It is a false but nonetheless real choice which is on the table. The Net isdeveloping in possibly conflicting directions. The image of a harmoniousconvergence of webTV, PC and handheld devices does not exist in a worldwhere there can only be one Big Next Thing at the time.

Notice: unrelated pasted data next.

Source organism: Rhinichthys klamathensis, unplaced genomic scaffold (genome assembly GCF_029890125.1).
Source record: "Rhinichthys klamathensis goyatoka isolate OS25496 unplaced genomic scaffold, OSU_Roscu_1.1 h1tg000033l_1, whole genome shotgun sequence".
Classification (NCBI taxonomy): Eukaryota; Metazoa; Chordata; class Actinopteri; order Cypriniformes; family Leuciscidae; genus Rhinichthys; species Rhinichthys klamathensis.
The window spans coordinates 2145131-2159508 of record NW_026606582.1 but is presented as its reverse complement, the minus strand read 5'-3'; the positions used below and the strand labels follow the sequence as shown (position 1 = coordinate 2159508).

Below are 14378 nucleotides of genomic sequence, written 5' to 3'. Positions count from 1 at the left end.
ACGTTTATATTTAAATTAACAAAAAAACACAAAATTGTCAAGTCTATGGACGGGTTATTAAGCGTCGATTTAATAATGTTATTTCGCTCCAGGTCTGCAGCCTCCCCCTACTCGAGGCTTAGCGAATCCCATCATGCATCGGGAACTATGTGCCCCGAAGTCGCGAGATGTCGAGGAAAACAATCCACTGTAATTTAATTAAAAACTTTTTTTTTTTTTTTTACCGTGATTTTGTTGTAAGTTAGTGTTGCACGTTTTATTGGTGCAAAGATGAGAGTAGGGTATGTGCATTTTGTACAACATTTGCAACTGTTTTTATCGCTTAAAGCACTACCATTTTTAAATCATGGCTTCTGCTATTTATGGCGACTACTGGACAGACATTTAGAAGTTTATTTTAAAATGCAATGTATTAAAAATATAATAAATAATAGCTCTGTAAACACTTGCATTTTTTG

—— 1. “Capitalize on the Economy! We’ve had knowledge management. Now it’s time for ignorance management.” http://www.mgeneral.com/3-now/00-now/100003cl.htm 2. Review of Living on Thin Ignorance Air:http://www.spikemagazine.com/0100livingonthinair.htm 3. Reprinted in The Australian Financial Review, 19 January, 2001. Original available at www.newstatesman.co.uk (warning: complicated procedure to download content). 4. http://www.telegeography.com/Publications/tg01.html From theTelegeography 2001 report: ” International Internet bandwidth is growing faster than international Internet traffic, however. In the past few years, tremendous physical infrastructure builds began to come on-line. Because raw bandwidth does not translate immediately into Internet capacity, however — it must first be lit, sold, deployed, and integrated into data network operations — the numbers showed what, to casual observers, appeared to be a mismatch between physical capacity and Internet capacity. See also www.cybergeography.org, the site for the book Mapping Cyberspace, www.mappingcyberspace.com and Brian Carroll’s project www.architecturez.com/ae/. 5. “Bandwidth Narrows: Pan-European telecom carriers are having to curb their ambitions in a year that analysts predict will be the start of the communications shakeout. Last week, FirstMark, Viatel and GTS (Global TeleSystems) all announced they would cut their European operations. A glut of bandwidth, a lack of demand and the bottleneck of the “local loop” to homes and offices, meant a reversal of fortunes last year. And to add to their woes, share prices were badly hit in the tech slump and extra financing became hard to come by.” http://tm0.com/sbct.cgi?s=87827715&i=295870&d=932825 6. 13 Things to Know About Broadband by Gerry McGovern, fist published in his “New Thinking” electronic newsletter, then published in Steven Carlson’s NowEurope newsletter which was forwarded on May 13, 2000 to the nettime mailinglist (www.nettime.org). On January 13, 2001 David Garcia forwarded “13 reactions” of John W. Patterson to nettime in response to Gerry McGovern.